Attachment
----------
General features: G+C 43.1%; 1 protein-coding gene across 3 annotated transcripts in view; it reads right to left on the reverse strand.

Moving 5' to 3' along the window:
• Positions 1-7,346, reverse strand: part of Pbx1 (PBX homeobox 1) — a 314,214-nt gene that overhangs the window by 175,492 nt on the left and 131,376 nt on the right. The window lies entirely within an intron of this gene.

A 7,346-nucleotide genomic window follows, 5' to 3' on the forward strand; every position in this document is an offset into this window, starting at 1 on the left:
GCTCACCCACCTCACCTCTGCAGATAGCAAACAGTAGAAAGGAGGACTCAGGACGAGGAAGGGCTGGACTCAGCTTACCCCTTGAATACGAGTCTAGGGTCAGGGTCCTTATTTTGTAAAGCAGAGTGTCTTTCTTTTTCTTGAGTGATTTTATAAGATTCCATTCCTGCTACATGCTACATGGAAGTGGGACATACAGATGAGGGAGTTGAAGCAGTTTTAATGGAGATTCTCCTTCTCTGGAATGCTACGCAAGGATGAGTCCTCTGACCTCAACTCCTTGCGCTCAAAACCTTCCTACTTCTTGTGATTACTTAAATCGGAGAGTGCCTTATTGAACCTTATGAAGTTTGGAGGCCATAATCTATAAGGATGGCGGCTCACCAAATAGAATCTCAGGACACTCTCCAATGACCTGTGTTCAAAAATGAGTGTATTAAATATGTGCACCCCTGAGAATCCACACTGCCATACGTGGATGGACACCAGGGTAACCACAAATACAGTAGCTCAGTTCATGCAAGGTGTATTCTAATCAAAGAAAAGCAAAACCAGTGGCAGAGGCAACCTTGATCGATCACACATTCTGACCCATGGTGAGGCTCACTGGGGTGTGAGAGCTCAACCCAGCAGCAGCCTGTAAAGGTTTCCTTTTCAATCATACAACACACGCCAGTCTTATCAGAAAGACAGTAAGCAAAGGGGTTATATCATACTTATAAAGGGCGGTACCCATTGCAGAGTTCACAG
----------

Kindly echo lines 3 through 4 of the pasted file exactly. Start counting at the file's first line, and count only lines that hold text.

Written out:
• Positions 1-7,346, reverse strand: part of Pbx1 (PBX homeobox 1) — a 314,214-nt gene that overhangs the window by 175,492 nt on the left and 131,376 nt on the right. The window lies entirely within an intron of this gene.

A 7,346-nucleotide genomic window follows, 5' to 3' on the forward strand; every position in this document is an offset into this window, starting at 1 on the left: